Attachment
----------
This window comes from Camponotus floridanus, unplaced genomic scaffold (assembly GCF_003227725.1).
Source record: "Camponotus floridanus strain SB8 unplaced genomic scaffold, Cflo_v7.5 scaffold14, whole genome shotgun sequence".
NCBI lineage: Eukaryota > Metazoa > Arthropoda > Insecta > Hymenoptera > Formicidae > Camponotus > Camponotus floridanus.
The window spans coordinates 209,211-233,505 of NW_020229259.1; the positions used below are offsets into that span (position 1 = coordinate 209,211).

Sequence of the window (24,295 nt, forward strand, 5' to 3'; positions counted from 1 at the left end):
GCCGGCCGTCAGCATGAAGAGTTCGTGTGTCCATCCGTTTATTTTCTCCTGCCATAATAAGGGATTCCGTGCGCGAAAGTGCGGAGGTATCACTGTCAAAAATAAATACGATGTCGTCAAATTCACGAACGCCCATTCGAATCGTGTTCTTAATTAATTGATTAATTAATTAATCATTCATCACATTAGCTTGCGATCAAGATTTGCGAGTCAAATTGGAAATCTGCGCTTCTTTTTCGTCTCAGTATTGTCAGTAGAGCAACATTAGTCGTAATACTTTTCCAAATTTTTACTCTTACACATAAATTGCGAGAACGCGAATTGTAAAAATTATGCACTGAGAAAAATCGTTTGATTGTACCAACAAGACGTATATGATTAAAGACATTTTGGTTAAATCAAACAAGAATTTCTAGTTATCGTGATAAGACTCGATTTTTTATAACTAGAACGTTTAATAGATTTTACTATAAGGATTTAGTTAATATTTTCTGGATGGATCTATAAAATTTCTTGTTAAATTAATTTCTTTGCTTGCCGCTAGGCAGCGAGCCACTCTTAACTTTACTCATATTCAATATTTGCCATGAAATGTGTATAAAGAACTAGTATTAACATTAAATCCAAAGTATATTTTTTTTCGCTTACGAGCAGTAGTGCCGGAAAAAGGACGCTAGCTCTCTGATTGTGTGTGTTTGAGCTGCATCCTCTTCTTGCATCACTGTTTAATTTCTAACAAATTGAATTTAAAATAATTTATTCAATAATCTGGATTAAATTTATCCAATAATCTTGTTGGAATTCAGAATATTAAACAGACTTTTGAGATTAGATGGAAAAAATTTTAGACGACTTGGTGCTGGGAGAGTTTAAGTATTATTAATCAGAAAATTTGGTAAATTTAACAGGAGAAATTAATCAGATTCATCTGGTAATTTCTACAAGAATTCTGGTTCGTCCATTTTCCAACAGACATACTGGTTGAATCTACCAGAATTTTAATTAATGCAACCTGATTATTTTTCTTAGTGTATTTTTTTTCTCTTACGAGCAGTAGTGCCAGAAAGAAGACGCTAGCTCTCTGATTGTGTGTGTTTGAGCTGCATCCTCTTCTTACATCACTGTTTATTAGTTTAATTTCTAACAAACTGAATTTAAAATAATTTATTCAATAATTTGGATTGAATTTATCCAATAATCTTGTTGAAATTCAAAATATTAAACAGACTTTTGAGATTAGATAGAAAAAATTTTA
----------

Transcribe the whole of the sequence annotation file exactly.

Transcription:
This window comes from Camponotus floridanus, unplaced genomic scaffold (assembly GCF_003227725.1).
Source record: "Camponotus floridanus strain SB8 unplaced genomic scaffold, Cflo_v7.5 scaffold14, whole genome shotgun sequence".
NCBI lineage: Eukaryota > Metazoa > Arthropoda > Insecta > Hymenoptera > Formicidae > Camponotus > Camponotus floridanus.
The window spans coordinates 209,211-233,505 of NW_020229259.1; the positions used below are offsets into that span (position 1 = coordinate 209,211).

Sequence of the window (24,295 nt, forward strand, 5' to 3'; positions counted from 1 at the left end):
GCCGGCCGTCAGCATGAAGAGTTCGTGTGTCCATCCGTTTATTTTCTCCTGCCATAATAAGGGATTCCGTGCGCGAAAGTGCGGAGGTATCACTGTCAAAAATAAATACGATGTCGTCAAATTCACGAACGCCCATTCGAATCGTGTTCTTAATTAATTGATTAATTAATTAATCATTCATCACATTAGCTTGCGATCAAGATTTGCGAGTCAAATTGGAAATCTGCGCTTCTTTTTCGTCTCAGTATTGTCAGTAGAGCAACATTAGTCGTAATACTTTTCCAAATTTTTACTCTTACACATAAATTGCGAGAACGCGAATTGTAAAAATTATGCACTGAGAAAAATCGTTTGATTGTACCAACAAGACGTATATGATTAAAGACATTTTGGTTAAATCAAACAAGAATTTCTAGTTATCGTGATAAGACTCGATTTTTTATAACTAGAACGTTTAATAGATTTTACTATAAGGATTTAGTTAATATTTTCTGGATGGATCTATAAAATTTCTTGTTAAATTAATTTCTTTGCTTGCCGCTAGGCAGCGAGCCACTCTTAACTTTACTCATATTCAATATTTGCCATGAAATGTGTATAAAGAACTAGTATTAACATTAAATCCAAAGTATATTTTTTTTCGCTTACGAGCAGTAGTGCCGGAAAAAGGACGCTAGCTCTCTGATTGTGTGTGTTTGAGCTGCATCCTCTTCTTGCATCACTGTTTAATTTCTAACAAATTGAATTTAAAATAATTTATTCAATAATCTGGATTAAATTTATCCAATAATCTTGTTGGAATTCAGAATATTAAACAGACTTTTGAGATTAGATGGAAAAAATTTTAGACGACTTGGTGCTGGGAGAGTTTAAGTATTATTAATCAGAAAATTTGGTAAATTTAACAGGAGAAATTAATCAGATTCATCTGGTAATTTCTACAAGAATTCTGGTTCGTCCATTTTCCAACAGACATACTGGTTGAATCTACCAGAATTTTAATTAATGCAACCTGATTATTTTTCTTAGTGTATTTTTTTTCTCTTACGAGCAGTAGTGCCAGAAAGAAGACGCTAGCTCTCTGATTGTGTGTGTTTGAGCTGCATCCTCTTCTTACATCACTGTTTATTAGTTTAATTTCTAACAAACTGAATTTAAAATAATTTATTCAATAATTTGGATTGAATTTATCCAATAATCTTGTTGAAATTCAAAATATTAAACAGACTTTTGAGATTAGATAGAAAAAATTTTA